Bidding Jobs Requires a Big CheckList!

I recently got a phone call from an ad agency asking me to bid on a job for a multi-state  utility company.  We were being asked to do an ad campaign that would consist of five print images that would be used in direct mail, statement stuffers, newspaper and city lifestyle magazines, as well as their website.  There would be one person in each set up as well as photoshop prop additions.  

The lazy way to bid a job like this is to go all “day rate” on them and then do a rough assessment of expenses.  This would be a wonderful way to leave some fee on the table while creating a lot of accounting bad blood when you realize that you’ve left a lot of stuff out of your bid that someone has to end up paying for.

The smart way to go would be to provide an estimate that starts with a description of just how you’ll tackle each part of the job.  If you have to write out how you’ll shoot it you do two things:  you assess every step and every piece of material you’ll need to create, make or buy.  And secondly, you’ll show the client just how thorough and thoughtful you were when considering their project.  If you are bidding against other people you might well teach you client why you are more valuable that the competition.  If your competitor leaves an important and expensive article out of the bid the bad surprise hits the client when they least expect it and can least correct it.….right in the middle of the project.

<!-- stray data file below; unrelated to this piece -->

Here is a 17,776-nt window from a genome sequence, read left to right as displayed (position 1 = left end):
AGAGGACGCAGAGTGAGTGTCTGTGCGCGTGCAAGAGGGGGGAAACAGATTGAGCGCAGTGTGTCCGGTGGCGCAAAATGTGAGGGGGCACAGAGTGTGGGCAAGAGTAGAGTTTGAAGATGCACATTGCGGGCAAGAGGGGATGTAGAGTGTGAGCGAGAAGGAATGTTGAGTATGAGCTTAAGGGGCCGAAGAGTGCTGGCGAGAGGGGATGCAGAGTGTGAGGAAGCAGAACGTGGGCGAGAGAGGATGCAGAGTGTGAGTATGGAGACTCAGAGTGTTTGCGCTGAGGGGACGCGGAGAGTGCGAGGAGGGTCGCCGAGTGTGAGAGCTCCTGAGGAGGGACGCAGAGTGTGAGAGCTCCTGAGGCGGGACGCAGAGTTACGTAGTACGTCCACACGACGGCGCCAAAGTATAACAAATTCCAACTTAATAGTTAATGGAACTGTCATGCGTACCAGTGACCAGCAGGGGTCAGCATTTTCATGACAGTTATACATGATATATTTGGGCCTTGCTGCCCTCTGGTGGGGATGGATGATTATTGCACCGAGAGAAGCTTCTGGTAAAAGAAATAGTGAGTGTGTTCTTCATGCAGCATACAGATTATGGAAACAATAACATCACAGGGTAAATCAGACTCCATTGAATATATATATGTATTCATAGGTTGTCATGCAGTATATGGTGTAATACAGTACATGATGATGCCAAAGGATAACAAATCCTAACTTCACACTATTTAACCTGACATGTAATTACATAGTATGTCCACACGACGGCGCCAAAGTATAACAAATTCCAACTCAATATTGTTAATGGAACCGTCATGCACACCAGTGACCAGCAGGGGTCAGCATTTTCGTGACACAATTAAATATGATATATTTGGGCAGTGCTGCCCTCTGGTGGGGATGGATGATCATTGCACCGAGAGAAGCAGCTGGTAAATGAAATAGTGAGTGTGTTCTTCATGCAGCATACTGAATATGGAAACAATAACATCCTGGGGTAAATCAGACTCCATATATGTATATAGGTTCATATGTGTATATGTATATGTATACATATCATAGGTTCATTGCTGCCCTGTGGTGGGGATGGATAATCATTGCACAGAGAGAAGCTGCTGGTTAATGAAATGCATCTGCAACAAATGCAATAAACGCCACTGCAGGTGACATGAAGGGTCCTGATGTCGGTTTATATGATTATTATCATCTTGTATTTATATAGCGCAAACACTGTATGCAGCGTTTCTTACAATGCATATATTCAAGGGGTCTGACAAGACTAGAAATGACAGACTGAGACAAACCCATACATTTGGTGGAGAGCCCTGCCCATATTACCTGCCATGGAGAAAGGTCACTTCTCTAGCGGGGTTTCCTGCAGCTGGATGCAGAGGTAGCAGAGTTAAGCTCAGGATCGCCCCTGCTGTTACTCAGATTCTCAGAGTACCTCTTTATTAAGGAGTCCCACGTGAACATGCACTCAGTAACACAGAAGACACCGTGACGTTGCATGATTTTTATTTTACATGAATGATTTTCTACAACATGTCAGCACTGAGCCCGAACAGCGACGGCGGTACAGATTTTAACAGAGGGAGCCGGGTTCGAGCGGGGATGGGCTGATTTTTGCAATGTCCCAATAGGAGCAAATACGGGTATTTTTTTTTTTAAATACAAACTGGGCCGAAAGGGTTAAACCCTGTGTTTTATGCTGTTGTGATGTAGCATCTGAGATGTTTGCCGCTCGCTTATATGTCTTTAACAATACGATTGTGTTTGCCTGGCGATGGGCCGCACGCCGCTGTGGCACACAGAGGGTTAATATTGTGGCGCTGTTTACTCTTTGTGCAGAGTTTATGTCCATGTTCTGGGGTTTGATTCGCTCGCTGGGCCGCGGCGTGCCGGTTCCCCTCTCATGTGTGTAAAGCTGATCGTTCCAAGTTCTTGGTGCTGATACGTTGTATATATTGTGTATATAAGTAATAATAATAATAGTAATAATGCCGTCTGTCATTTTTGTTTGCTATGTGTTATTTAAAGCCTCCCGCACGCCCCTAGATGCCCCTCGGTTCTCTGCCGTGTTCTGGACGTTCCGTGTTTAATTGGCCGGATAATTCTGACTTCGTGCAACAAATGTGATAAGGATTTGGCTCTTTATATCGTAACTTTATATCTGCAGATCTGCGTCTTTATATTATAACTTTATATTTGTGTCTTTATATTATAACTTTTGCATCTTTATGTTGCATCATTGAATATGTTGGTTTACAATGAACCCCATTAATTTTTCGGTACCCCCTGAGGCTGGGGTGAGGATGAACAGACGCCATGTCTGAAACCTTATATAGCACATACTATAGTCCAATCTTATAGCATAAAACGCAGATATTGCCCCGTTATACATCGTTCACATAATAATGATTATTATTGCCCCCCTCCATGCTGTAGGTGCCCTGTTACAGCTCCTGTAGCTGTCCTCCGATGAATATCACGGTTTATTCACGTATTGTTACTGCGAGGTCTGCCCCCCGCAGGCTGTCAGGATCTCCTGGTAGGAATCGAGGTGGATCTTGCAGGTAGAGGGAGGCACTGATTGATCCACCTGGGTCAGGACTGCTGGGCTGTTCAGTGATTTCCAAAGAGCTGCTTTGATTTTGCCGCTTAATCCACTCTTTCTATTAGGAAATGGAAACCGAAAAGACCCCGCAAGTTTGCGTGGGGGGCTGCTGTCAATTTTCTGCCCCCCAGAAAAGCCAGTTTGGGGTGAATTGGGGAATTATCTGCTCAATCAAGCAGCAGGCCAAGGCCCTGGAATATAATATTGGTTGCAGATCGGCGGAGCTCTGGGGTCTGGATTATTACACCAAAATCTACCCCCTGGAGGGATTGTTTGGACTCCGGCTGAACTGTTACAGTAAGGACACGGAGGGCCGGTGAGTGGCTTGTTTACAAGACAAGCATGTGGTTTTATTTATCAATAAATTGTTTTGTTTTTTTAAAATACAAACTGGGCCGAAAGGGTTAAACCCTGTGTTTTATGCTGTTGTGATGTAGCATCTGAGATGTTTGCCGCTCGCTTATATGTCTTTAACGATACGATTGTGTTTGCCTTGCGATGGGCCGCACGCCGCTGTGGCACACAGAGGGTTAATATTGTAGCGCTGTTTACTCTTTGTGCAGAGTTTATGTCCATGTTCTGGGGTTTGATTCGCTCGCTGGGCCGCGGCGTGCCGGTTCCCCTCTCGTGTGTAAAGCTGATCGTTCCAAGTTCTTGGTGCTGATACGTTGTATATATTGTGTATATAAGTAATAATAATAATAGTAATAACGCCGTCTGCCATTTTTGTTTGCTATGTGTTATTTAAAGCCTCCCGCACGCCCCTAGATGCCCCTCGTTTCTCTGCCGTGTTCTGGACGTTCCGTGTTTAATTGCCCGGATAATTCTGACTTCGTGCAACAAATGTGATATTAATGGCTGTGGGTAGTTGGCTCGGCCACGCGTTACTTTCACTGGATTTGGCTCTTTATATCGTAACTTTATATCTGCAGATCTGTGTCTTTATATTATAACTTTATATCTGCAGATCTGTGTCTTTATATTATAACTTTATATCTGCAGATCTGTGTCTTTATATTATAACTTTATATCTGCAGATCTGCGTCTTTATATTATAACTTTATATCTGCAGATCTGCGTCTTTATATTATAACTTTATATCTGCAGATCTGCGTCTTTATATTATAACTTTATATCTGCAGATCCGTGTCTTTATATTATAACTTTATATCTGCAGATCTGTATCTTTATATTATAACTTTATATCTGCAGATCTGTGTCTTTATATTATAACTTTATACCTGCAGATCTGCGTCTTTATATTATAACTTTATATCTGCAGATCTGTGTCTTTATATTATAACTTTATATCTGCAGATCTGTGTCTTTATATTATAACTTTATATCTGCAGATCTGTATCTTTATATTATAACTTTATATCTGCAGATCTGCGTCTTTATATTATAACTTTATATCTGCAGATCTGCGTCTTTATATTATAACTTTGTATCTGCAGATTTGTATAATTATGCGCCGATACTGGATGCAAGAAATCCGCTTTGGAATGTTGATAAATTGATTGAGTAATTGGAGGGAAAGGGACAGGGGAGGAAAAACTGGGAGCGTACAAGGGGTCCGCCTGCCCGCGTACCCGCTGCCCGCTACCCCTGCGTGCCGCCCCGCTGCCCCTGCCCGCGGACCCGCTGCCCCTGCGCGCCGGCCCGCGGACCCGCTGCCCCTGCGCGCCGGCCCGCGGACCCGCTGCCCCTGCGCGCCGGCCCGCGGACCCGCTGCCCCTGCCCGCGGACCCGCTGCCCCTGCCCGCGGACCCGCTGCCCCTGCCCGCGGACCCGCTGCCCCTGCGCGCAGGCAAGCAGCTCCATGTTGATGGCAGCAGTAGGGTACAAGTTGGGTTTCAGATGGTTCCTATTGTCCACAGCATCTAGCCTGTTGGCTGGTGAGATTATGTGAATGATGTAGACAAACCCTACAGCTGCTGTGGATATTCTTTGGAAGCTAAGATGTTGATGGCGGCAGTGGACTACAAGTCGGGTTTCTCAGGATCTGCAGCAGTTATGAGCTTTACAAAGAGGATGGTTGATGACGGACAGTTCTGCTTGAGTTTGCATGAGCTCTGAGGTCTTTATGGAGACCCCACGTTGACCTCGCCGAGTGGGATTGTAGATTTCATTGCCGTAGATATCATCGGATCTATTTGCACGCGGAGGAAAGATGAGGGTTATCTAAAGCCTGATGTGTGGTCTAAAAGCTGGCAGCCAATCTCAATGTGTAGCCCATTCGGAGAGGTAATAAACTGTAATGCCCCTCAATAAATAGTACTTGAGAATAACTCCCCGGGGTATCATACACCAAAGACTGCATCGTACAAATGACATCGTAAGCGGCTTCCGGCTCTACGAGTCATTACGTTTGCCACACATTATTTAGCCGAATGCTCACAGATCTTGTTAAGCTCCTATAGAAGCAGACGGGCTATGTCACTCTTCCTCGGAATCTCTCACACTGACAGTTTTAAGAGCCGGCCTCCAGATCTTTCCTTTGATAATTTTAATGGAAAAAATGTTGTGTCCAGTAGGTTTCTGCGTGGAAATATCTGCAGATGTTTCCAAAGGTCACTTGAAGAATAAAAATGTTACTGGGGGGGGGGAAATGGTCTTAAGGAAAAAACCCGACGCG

By describing your methodology in a step by step method you’ll create your own master check list.

For this project we needed to cast five people in very specific demographics.  This is not something you want to do over the phone.  We called a meeting and the creative team sat together with the ad comps and a source books full of people photos.  We also brought our laptops so we could go to model agency sites and have a shared conversation about specific types and even specific models.  By the time we left the meeting we’d already reached a consensus about four of the five models.  

One of the account executives was kind enough to remind me to include meeting time in the bid.  She needn’t have mentioned it because that line item is at the top of my checklist.

Here’s a breakdown of my process and a rough checklist.  Yours will vary depending on the kind of shoots you do and how complex they are.

Creative fee:  This is what you charge to show up and actually think about the shoot, in the moment.  This is what you charge to bring to bear all you’ve learned in XX years of doing the business.

Usage fees:  This is a fee additional to the creative fee and is based on how many different media the images will be used in and for how long.  See David MacTavish’s book, Pricing Photography, or Craddock Software’s, FotoQuote, to see how to price each individual media use.  This is where your profit lies.